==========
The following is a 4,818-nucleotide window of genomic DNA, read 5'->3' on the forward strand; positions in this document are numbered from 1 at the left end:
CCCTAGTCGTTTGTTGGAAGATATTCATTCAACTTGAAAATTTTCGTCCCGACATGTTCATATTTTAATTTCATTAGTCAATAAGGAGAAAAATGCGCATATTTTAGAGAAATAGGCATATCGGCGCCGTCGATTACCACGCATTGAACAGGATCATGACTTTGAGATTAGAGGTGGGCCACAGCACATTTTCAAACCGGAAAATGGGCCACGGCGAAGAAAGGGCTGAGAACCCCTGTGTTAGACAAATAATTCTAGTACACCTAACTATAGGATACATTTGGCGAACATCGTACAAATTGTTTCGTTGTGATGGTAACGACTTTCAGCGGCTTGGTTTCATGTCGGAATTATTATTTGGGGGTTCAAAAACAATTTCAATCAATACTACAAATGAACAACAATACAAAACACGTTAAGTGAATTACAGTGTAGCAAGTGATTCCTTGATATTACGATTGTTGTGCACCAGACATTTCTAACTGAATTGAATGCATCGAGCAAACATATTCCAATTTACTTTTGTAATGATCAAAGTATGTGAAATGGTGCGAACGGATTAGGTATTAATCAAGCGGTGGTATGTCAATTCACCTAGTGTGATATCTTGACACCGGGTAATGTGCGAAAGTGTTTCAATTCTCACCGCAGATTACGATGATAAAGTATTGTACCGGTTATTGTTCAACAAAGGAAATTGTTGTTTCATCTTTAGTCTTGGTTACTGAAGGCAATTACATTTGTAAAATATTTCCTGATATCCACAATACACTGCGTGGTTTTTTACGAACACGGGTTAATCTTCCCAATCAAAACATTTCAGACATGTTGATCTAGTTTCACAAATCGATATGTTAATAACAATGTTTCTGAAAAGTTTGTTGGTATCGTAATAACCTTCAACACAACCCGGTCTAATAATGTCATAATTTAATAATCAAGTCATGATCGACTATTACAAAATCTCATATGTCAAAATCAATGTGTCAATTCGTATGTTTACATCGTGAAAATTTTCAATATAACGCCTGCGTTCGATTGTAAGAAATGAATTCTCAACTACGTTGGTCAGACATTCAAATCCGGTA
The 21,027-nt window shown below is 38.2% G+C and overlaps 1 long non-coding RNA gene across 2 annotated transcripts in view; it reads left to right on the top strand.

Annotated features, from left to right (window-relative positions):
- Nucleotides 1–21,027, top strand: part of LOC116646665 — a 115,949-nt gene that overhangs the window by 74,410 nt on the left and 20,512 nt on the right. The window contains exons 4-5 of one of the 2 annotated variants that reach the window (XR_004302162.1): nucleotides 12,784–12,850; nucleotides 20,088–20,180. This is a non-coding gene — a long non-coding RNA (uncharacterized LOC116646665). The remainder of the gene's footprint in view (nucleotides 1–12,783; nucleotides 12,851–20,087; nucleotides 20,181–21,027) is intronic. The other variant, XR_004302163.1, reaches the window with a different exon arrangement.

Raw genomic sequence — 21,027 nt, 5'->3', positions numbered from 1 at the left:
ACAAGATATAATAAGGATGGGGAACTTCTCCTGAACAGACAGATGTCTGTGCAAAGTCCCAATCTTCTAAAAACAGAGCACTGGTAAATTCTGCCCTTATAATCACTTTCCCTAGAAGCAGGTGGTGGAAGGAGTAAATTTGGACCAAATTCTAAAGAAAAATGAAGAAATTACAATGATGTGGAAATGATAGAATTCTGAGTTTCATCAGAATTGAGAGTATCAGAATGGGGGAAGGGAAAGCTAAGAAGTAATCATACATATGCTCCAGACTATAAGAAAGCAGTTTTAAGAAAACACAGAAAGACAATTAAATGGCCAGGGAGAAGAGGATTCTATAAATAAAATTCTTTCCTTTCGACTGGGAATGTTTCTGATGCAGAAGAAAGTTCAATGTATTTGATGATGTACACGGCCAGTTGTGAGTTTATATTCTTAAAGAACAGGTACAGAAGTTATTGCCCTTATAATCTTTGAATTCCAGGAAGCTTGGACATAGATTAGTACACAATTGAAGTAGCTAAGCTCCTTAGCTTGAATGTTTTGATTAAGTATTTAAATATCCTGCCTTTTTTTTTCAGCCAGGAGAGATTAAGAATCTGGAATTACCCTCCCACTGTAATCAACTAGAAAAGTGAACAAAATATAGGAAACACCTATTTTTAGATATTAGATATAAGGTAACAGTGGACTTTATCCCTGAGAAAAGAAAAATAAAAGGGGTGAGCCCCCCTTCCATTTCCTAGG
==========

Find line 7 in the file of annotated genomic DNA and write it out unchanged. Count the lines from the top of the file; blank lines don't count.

ACAAGATATAATAAGGATGGGGAACTTCTCCTGAACAGACAGATGTCTGTGCAAAGTCCCAATCTTCTAAAAACAGAGCACTGGTAAATTCTGCCCTTATAATCACTTTCCCTAGAAGCAGGTGGTGGAAGGAGTAAATTTGGACCAAATTCTAAAGAAAAATGAAGAAATTACAATGATGTGGAAATGATAGAATTCTGAGTTTCATCAGAATTGAGAGTATCAGAATGGGGGAAGGGAAAGCTAAGAAGTAATCATACATATGCTCCAGACTATAAGAAAGCAGTTTTAAGAAAACACAGAAAGACAATTAAATGGCCAGGGAGAAGAGGATTCTATAAATAAAATTCTTTCCTTTCGACTGGGAATGTTTCTGATGCAGAAGAAAGTTCAATGTATTTGATGATGTACACGGCCAGTTGTGAGTTTATATTCTTAAAGAACAGGTACAGAAGTTATTGCCCTTATAATCTTTGAATTCCAGGAAGCTTGGACATAGATTAGTACACAATTGAAGTAGCTAAGCTCCTTAGCTTGAATGTTTTGATTAAGTATTTAAATATCCTGCCTTTTTTTTTCAGCCAGGAGAGATTAAGAATCTGGAATTACCCTCCCACTGTAATCAACTAGAAAAGTGAACAAAATATAGGAAACACCTATTTTTAGATATTAGATATAAGGTAACAGTGGACTTTATCCCTGAGAAAAGAAAAATAAAAGGGGTGAGCCCCCCTTCCATTTCCTAGG